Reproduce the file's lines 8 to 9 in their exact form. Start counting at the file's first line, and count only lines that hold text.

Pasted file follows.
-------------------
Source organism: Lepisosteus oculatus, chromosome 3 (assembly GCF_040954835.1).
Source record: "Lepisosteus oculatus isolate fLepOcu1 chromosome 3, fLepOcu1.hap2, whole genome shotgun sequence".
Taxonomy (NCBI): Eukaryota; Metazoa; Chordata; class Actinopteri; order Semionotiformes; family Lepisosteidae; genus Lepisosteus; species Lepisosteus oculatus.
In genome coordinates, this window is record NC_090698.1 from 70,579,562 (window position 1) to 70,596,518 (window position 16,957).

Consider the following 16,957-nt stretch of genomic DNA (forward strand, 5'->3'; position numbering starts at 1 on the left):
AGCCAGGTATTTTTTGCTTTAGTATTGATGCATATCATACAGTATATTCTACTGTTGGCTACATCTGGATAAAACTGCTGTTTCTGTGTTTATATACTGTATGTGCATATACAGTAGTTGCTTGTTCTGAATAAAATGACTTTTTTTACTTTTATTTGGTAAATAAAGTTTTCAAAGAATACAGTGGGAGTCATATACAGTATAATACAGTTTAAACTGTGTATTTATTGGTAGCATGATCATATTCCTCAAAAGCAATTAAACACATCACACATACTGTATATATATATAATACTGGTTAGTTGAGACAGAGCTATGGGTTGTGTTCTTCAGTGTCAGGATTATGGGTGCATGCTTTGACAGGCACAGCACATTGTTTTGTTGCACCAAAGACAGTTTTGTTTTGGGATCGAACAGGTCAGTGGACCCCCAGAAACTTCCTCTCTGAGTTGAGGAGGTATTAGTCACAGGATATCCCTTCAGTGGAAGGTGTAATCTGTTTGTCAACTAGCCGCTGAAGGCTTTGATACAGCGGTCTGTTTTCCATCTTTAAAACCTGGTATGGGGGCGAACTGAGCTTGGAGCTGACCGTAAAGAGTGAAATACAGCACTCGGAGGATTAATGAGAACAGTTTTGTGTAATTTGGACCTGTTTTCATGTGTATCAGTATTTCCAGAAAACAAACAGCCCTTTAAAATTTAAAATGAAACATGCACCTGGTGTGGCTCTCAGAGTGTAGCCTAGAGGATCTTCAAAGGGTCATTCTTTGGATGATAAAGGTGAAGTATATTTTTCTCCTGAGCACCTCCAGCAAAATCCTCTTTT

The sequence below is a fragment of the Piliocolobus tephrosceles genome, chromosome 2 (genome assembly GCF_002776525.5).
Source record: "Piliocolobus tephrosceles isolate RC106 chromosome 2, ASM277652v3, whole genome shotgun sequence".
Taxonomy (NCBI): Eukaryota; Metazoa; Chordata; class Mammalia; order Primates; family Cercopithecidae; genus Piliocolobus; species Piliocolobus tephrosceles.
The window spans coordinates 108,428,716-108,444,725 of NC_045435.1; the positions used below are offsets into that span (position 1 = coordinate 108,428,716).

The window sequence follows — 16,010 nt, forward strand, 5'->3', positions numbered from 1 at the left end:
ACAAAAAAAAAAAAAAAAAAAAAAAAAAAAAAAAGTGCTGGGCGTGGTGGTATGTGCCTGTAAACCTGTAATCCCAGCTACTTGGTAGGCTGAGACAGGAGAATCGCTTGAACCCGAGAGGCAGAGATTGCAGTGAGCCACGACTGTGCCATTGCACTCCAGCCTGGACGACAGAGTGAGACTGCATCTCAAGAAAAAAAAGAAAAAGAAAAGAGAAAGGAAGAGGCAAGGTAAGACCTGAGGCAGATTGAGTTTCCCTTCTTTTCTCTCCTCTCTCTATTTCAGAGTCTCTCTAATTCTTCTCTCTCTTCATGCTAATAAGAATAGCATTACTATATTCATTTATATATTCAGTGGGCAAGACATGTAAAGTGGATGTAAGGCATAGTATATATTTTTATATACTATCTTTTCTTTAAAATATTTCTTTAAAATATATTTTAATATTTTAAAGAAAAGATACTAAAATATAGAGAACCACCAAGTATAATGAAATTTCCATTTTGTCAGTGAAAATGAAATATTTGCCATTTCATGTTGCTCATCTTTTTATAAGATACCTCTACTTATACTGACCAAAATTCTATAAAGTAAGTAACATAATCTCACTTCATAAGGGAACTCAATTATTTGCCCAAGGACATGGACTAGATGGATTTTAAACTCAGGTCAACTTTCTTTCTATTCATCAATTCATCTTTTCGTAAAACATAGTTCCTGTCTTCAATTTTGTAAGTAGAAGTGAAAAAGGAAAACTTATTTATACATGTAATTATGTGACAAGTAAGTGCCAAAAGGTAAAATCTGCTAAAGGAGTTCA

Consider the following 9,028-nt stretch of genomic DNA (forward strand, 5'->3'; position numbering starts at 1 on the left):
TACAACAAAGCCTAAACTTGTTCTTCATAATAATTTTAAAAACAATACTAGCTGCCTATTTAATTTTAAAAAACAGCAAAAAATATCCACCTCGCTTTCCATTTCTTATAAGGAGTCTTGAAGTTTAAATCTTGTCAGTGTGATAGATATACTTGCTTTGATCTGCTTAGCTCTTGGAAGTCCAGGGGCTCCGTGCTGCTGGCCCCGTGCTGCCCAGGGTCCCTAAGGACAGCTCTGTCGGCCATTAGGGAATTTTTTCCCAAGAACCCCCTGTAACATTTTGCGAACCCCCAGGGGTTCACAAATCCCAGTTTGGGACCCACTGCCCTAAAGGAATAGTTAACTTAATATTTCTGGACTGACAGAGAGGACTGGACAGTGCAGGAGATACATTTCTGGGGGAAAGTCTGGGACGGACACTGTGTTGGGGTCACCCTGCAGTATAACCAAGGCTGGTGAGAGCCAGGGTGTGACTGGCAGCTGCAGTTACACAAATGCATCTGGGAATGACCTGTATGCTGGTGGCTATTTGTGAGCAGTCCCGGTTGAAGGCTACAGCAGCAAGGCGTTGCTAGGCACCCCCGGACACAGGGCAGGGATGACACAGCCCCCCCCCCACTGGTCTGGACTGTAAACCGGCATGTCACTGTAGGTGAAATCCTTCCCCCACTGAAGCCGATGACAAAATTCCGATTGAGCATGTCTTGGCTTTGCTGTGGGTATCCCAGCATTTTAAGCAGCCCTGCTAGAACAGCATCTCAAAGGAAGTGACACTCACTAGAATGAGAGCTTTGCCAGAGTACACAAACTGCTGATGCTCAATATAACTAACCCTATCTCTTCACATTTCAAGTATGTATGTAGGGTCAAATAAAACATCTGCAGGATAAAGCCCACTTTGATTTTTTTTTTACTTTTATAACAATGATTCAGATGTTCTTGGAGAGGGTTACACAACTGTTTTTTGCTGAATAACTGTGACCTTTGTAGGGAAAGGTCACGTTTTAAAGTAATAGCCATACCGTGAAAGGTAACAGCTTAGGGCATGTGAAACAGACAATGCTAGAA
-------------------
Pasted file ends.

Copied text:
Source record: "Piliocolobus tephrosceles isolate RC106 chromosome 2, ASM277652v3, whole genome shotgun sequence".
Taxonomy (NCBI): Eukaryota; Metazoa; Chordata; class Mammalia; order Primates; family Cercopithecidae; genus Piliocolobus; species Piliocolobus tephrosceles.